Social Security Benefits and Child Support
Social Security benefits can affect child support in two ways. First, if either the parent paying child support (the “obligor”) or the parent receiving child support (the “obligee”) receives Social Security benefits, the Arizona Child Support Guidelines require that the Social Security benefits be included in determining either parents income. Thus, the Social Security benefits help to determine the initial child support obligation.
Second, the Social Security benefits can affect the amount of child support that must be paid out of pocket by the parent paying child support. Section 26 of the Arizona Child Support Guidelines addresses this issue and states verbatim as follows:
A. Income earned or money received by a child from any source other than court-ordered
B. Benefits, such as Social Security Disability or Insurance, received by a custodial parent
C. Except as otherwise provided in section 5.B, any benefits received directly, and not on
My interpretation of the above, minus some of the legalese, is really pretty simple:
A. If a child receives benefits from a source outside of the parent paying child support, it will not normally diminish the paying parent’s child support obligation unless the Arizona Child Support Guidelines provide a specific exception. However, if a mentally or physically disabled child receives child support past the age of majority, those amounts may be credited toward the paying parent’s child support obligation. Notice this is a “may” and not a “shall,” meaning that the court has discretion in this child support matter.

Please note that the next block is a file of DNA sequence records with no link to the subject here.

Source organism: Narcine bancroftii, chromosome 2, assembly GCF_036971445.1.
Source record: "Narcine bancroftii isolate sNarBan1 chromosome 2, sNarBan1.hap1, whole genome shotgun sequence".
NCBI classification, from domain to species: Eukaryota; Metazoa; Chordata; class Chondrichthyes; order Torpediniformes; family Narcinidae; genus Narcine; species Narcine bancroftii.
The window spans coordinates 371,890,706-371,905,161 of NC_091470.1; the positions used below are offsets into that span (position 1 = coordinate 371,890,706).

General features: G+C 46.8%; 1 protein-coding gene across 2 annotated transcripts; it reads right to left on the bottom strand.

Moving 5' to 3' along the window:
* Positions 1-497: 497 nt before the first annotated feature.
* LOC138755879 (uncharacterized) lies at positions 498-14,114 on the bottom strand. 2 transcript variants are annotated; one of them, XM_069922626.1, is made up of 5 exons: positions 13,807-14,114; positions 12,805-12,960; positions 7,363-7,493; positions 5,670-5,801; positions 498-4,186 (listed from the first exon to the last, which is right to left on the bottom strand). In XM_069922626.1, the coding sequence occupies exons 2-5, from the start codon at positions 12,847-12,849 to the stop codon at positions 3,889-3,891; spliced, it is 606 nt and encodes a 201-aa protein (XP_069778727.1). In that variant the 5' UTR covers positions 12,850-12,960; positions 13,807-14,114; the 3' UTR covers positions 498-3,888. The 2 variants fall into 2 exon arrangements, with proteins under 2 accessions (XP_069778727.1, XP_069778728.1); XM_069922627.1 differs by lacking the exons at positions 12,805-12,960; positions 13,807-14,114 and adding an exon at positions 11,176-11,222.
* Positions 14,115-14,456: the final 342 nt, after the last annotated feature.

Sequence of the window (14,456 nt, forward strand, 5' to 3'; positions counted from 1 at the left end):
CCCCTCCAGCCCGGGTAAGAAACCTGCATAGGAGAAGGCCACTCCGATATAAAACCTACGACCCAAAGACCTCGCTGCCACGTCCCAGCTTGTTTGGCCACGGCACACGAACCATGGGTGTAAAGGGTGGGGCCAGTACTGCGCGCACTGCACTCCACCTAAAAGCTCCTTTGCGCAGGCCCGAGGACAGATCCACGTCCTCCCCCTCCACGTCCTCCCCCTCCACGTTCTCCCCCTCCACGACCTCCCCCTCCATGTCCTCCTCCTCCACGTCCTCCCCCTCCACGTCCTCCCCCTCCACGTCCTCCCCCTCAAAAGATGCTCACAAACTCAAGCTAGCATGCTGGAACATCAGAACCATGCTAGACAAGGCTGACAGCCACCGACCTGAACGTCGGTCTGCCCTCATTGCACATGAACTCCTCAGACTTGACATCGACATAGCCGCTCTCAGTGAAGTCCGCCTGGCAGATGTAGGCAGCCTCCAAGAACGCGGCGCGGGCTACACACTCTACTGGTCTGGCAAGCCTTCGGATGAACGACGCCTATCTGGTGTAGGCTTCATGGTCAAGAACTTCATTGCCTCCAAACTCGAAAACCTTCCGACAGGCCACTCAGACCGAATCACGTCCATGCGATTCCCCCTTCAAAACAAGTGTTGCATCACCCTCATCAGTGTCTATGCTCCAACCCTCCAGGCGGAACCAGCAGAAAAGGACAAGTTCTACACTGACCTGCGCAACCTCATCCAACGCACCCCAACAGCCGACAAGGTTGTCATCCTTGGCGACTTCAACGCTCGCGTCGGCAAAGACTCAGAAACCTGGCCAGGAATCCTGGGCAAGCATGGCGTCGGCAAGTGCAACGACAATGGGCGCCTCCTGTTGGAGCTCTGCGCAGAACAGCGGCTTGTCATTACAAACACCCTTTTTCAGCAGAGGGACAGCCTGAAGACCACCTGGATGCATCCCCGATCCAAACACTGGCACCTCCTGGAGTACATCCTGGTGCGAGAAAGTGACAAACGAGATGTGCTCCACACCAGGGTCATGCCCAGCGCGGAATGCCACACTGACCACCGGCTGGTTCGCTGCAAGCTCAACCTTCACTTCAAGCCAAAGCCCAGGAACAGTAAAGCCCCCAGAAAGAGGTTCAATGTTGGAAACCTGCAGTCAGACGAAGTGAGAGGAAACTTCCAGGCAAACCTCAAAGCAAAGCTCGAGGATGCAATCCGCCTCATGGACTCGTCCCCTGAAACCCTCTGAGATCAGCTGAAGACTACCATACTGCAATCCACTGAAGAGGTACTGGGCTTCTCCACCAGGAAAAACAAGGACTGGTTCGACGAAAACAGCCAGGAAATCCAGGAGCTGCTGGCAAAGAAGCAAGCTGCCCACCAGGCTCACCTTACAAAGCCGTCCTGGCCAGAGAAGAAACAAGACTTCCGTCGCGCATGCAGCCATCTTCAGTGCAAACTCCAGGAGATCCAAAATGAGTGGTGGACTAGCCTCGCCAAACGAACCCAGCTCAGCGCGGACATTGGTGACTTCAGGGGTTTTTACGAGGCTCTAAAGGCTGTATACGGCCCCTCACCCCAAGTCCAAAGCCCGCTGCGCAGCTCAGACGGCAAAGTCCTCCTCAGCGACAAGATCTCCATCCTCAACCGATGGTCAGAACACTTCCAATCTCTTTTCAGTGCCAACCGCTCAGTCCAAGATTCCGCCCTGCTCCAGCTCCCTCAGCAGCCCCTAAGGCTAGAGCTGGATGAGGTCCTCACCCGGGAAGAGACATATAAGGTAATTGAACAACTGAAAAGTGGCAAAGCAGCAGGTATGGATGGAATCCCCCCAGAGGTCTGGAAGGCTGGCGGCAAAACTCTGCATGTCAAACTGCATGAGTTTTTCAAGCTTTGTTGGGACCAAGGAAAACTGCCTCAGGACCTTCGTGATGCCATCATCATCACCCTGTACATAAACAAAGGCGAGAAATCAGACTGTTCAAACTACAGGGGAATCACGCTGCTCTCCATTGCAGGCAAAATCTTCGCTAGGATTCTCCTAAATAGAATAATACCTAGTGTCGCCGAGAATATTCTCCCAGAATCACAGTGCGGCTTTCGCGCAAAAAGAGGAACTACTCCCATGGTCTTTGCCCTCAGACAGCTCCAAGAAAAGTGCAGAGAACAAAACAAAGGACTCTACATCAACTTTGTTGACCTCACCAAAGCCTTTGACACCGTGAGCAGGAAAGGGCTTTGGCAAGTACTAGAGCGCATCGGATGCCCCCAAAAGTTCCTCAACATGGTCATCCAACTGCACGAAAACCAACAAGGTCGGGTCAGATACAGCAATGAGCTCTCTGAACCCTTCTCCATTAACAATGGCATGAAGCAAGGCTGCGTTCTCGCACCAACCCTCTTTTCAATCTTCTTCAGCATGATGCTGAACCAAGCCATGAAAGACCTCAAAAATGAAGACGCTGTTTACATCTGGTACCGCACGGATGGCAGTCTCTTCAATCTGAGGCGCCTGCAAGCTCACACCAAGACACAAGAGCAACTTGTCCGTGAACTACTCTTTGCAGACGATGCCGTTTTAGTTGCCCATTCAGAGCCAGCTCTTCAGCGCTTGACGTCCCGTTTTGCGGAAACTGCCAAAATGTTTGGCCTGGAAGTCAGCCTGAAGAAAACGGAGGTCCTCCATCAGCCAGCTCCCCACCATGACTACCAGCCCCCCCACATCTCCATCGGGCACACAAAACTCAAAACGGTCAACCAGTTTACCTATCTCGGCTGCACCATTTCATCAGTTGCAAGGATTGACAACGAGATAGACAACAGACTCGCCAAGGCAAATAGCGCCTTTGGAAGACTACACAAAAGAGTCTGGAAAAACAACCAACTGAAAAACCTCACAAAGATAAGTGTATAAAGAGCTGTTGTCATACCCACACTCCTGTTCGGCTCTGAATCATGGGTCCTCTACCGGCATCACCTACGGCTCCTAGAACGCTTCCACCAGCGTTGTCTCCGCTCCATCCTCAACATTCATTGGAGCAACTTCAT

B. If a child receives benefits, such as social security or insurance, because the paying parent made the child eligible to receive such benefits by paying into the system, those amounts shall be credited toward the paying parent’s child support obligation in the manners described. Notice this is a “shall” and not a “may,” meaning that the court has no discretion in this child support matter.
C. As I mentioned above, a parent who receives payments directly on his or her behalf must include those amounts in income totals used to calculate child support. However, the exception to this provision is provided by the Child Support Guidelines Section 5(B) which states, “Gross income does not include sums received as child support or benefits received from means-tested public assistance programs including, but not limited to, Temporary Assistance to Needy Families (TANF), Supplemental Security Income (SSI), Food Stamps and General Assistance.”
The Law Office of Carrie M. Wilcox
10930 N. Tatum Blvd., Ste. 100
Visit our website: localhost
Disclaimer: Providing the above information does not establish an attorney-client relationship. To create such a relationship, both the attorney and potential client must sign a written fee agreement. The information contained herein is meant only as general information and is not meant to be relied upon for the purpose of taking legal action. You should contact an attorney in person for further and specific information.Carrie M. Wilcox is licensed only in Arizona. Information in this article may apply only to Arizona
Copyright © 2005